Effects of loss of privacy
are more insidious
than many may believe
Angela Merkel is at the center of the German storm over massive government spying.
THE VIGOROUS AND virtuous public debate over government spying sparked by the revelations of Edward Snowden continues to reverberate around the globe.
The most recent development was published by the German magazine Der Spiegel on Monday in a story detailing how the American NSA and British GCHQ infiltrated OPEC computer systems and gathered data on the world oil industry.
But twin reports published almost simultaneously on both sides of the Atlantic reveal different perspectives on the diplomatic fallout apparent now in Germany.
And a weekend broadcast shows that the consequences of the intrusions into personal privacy are far more insidious and pervasive than most people realize.
THE BOMBSHELL of the week came from a not-unexpected source. Der Spiegel has been in just a few steps behind The Guardian in its reporting on the scandal and vigorous in its coverage of the bugging of German Chancellor Angela Merkel’s phone.
In its Monday report Oil Espionage: How the NSA and GCHQ Spied on OPEC we learn:
The story in Der Spiegel about how the US and UK have infiltrated OPEC. Click image to enlarge.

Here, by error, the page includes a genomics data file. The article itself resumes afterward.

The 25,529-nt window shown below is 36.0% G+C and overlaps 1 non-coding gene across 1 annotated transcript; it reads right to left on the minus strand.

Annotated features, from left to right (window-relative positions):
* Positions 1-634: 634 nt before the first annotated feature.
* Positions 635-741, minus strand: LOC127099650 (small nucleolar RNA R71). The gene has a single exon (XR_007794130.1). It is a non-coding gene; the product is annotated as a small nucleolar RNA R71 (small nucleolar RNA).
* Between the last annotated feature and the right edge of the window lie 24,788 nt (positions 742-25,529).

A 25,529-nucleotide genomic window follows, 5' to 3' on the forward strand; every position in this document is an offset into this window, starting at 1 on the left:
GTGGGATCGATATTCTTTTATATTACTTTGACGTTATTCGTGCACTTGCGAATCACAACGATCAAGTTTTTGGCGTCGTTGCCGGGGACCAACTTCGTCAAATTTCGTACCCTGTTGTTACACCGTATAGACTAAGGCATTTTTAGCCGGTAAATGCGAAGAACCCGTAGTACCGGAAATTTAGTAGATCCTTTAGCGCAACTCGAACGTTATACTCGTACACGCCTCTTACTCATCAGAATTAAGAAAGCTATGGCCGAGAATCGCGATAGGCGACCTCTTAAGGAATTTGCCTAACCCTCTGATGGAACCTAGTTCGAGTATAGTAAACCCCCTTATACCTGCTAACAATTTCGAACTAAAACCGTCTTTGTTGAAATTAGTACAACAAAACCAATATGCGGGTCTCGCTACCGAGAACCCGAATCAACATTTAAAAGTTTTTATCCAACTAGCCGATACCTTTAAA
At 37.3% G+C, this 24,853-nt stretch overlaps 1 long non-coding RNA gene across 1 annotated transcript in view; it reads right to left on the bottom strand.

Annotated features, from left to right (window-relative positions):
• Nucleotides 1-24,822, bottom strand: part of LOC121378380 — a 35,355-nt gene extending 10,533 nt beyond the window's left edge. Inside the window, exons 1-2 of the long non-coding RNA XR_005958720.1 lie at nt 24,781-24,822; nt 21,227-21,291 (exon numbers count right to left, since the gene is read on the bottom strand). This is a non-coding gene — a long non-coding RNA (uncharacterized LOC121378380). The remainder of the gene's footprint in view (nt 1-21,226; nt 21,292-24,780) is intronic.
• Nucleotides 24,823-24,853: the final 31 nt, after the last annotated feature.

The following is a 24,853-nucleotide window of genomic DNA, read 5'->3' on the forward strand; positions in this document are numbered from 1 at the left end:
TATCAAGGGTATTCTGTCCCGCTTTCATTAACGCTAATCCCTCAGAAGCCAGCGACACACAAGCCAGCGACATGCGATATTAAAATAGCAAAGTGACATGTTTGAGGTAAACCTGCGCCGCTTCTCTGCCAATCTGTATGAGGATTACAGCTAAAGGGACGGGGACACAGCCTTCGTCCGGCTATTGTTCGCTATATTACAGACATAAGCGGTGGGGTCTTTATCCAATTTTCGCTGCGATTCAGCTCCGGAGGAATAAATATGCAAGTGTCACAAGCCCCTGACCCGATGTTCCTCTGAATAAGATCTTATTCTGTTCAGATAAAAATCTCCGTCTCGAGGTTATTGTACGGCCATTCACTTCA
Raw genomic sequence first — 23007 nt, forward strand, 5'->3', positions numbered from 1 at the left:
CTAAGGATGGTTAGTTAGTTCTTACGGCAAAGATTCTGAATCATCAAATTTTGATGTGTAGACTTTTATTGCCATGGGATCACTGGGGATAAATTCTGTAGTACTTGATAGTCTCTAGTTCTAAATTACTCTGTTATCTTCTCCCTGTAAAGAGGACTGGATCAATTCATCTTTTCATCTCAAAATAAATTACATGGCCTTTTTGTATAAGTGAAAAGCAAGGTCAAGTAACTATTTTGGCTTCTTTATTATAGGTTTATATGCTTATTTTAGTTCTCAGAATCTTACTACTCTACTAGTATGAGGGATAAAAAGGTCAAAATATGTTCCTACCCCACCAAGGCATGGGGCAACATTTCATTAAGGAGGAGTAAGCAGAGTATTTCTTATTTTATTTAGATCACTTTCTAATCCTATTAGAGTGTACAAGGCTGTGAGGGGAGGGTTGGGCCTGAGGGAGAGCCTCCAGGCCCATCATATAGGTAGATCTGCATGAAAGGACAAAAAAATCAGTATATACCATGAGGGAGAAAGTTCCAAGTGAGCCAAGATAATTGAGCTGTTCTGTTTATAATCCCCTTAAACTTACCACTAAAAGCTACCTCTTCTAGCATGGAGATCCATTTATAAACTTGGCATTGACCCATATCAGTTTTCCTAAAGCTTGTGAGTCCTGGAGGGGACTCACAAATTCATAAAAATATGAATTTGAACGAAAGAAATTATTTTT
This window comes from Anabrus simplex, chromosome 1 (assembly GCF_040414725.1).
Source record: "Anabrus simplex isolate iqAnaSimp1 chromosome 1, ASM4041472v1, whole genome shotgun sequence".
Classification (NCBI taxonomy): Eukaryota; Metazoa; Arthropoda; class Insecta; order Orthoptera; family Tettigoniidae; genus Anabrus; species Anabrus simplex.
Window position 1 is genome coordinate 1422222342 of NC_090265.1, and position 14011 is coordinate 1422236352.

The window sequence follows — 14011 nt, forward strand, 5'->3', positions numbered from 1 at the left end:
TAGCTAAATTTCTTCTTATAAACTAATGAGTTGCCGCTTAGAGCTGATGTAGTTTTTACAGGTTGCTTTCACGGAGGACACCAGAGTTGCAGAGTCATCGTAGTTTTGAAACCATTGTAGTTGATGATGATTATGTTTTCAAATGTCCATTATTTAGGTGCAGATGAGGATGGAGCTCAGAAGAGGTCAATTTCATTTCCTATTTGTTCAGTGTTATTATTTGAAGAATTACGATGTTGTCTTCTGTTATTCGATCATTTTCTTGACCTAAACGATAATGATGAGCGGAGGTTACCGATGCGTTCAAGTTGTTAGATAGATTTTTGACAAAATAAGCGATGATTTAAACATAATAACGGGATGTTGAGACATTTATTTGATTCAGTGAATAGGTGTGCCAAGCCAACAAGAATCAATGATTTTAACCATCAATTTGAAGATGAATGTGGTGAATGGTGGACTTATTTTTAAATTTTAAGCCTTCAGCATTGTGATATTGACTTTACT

“America’s NSA and Britain’s GCHQ are both spying on the OPEC oil cartel, documents from whistleblower Edward Snowden reveal. The security of the global energy supply is one of the most important issues for the intelligence agencies.”
The documents cited in the story show that both governments have infiltrated the computer network of the the Organization of the Petroleum Exporting Countries (OPEC).
“In January 2008, the NSA department in charge of energy issues reported it had accomplished its mission. Intelligence information about individual petroleum-exporting countries had existed before then, but now the NSA had managed, for the first time, to infiltrate OPEC in its entirety,” Der Spiegel reported.
Meanwhile, also onine on Monday, The New York Times analyzed the effect of the disclosures on American relations with Germany in Spying Scandal Alters U.S. Ties With Allies and Raises Talk of Policy Shift.
Alison Smale and David E. Sanger report:
“Almost never before has a spying scandal — in this case the revelation of the monitoring of the cellphone of Chancellor Angela Merkel of Germany — resulted in such a concrete, commercial backlash.